13/02/2015 - 04:56

Flawed policy comes unstuck

13/02/2015 - 04:56


Save articles for future reference.

Colin Barnett’s decision to run up the white flag after his six-year campaign to rationalise the number of metropolitan local councils is effectively an admission that his strategy was flawed. It is also a triumph for self-interest.

Colin Barnett’s decision to run up the white flag after his six-year campaign to rationalise the number of metropolitan local councils is effectively an admission that his strategy was flawed. It is also a triumph for self-interest.

The failure of the government’s strategy is in stark contrast to the dismantling of the original City of Perth boundaries into four entities in 1994, which led to the creation of the Vincent, Victoria Park and Cambridge councils.

Whatever the logic back then of converting a single, long-term, giant entity into four smaller councils – which also achieved a new body effectively responsible for the inner city – it was totally at odds with the premier’s goal of halving the number of local government bodies.

In conceding that his strategy was in tatters, after residents in three councils voted earlier this month against amalgamation, Mr Barnett continued to outline his case for change (one that tended to be missing in action as local government representatives mounted campaigns to defend their patch). Political considerations, and future careers, have also played a part.

The premier told ABC Radio that having almost 140 local councils around the state, “some less than five square kilometres and less than 400 people (sic)”, was not functional in the 21st century.

“Local government is not a separate tier of government. Local government is a subset of the state government, and it is the state that confers all powers to raise rates and so on. That’s the reality.

I am disappointed by the results … though I accept them without qualification,” he said. Referring to the referendum failures, he added: “ … the state government will therefore have to manage the big issues of planning, approvals of projects, transport, environmental management, more through government departments and more on a regional basis, because these issues cannot be ignored.”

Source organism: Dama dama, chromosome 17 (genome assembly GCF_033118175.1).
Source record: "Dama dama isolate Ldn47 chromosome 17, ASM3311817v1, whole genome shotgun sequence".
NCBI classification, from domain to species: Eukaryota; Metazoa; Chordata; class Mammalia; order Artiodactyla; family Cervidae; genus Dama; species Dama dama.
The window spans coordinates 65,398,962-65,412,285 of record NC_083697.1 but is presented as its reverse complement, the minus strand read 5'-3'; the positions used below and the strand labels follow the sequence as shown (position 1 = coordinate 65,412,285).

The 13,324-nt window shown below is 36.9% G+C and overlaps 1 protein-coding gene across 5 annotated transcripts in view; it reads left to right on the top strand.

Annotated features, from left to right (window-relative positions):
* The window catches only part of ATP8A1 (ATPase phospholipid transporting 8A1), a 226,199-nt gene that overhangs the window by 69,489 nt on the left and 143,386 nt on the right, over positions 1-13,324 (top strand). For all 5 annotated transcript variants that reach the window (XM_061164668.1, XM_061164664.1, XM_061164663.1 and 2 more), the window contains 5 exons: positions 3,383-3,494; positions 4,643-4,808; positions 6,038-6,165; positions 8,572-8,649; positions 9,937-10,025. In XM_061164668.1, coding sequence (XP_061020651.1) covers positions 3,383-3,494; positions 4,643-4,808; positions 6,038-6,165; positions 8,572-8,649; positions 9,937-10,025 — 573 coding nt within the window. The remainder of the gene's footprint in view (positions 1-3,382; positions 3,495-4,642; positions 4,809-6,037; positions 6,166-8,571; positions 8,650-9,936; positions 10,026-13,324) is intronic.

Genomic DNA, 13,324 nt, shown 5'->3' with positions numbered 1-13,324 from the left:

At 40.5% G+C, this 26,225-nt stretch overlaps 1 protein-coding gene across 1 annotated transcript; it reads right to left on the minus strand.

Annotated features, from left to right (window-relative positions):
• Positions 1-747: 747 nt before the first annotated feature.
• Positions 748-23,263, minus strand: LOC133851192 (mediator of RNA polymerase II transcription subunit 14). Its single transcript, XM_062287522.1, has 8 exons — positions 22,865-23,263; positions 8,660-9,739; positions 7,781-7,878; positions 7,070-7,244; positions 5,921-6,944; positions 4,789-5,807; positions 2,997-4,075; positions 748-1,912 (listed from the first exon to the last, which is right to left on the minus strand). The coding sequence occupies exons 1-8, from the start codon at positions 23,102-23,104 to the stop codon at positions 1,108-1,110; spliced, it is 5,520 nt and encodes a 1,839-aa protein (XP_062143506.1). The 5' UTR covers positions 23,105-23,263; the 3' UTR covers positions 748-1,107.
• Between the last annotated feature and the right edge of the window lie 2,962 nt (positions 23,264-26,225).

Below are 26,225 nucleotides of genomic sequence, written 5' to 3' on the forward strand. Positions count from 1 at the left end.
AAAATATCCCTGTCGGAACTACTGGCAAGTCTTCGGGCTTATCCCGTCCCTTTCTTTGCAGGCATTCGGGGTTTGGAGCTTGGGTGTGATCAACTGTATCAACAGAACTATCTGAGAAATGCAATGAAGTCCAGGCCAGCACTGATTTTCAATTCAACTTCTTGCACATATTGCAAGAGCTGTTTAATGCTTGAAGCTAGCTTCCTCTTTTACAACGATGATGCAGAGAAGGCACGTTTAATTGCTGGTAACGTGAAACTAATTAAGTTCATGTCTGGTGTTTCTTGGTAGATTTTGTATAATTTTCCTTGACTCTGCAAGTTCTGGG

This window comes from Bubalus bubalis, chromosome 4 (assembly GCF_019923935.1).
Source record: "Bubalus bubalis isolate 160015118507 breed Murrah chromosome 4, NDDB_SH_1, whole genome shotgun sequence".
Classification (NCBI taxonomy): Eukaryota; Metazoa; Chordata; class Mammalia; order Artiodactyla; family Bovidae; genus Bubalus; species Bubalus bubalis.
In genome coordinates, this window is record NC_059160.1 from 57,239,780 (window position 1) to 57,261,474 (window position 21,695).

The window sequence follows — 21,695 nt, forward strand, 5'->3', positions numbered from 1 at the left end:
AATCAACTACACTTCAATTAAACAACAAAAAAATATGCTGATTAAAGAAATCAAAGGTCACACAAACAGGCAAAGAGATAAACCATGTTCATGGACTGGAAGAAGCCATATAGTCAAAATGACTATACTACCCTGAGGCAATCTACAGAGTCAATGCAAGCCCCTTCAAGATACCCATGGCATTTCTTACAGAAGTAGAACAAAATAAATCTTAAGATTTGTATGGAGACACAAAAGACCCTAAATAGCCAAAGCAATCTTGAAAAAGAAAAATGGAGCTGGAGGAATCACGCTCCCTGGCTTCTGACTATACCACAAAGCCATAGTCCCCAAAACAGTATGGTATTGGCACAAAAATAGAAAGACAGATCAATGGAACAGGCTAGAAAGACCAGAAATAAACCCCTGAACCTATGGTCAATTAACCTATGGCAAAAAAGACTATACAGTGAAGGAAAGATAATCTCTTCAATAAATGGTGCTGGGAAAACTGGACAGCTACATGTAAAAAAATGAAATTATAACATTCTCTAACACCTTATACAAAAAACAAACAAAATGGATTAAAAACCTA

So it seems that the metropolitan area will continue to be carved up into 30 municipalities controlled by expensive bureaucracies that simply duplicate each other’s work. Many operate from extremely well appointed administrative offices, overseen by elected representatives.

Now that Mr Barnett has acknowledged the strategy to improve efficiencies and reduce waste has failed, don’t expect another attempt to streamline the third tier of government any time soon. Plenty of councillors resisting change have their eyes on parliamentary careers, with great ideas on spending but none on trimming costs – a proven vote loser.

Mr Barnett says he’ll now concentrate on legislation to bring the University of WA and Kings Park into the City of Perth. But without support from the National and Labor parties, don’t hold your breath.
Power behind the throne

WHAT is it about senior women political staff members in Canberra that attracts trouble for prime ministers and senior ministers? Tony Abbott’s principal private secretary, Peta Credlin, is just the latest staffer to hit a rough patch.

The rumblings have been coming from Liberal MPs rubbed up the wrong way by Mr Abbott’s office (read Ms Credlin). Whether it be access to the PM or the employment of staff, they believe she has too much influence.

Ms Credlin seems to be following in the footsteps of several influential women in Australian politics. One of the first to gain prominence was Ainsley Gotto, who was principal private secretary to John Gorton, Liberal prime minister from 1968 until 1971.

She was just 22 when appointed to the senior post, raising a number of eyebrows. She made headlines after the minister for air, Dudley Erwin, was dumped in a reshuffle. When asked to explain his sacking, Mr Erwin said simply: “It wiggles, it’s shapely and its name is Ainsley Gotto.”

In the Whitlam years, Junie Morosi attracted much interest, especially when the then deputy prime minister and treasurer, Jim Cairns, appointed her his principal private secretary – effectively his gatekeeper. Before long the tongues were wagging about their relationship.

And when the now defunct Sydney Sun newspaper published a page one story headed ‘My Love for Junie’, following an interview with Dr Cairns, it was the beginning of the end for both of them.

While there’s no suggestion Mr Abbott’s relationship with his chief of staff is anything but purely professional, Ms Credlin has come under heavy fire due to the level of power and influence Mr Abbott has ceded to her. Another black mark has been her high profile, traditionally considered inappropriate for holders of that job. A further issue is that her husband, Brian Loughnane, is the Liberal Party’s national director.

Ms Credlin has taken a back seat in recent weeks.

Despite newspaper publisher Rupert Murdoch tweeting that she should be replaced, Ms Credlin is likely to stay in the background for the time being.


Subscription Options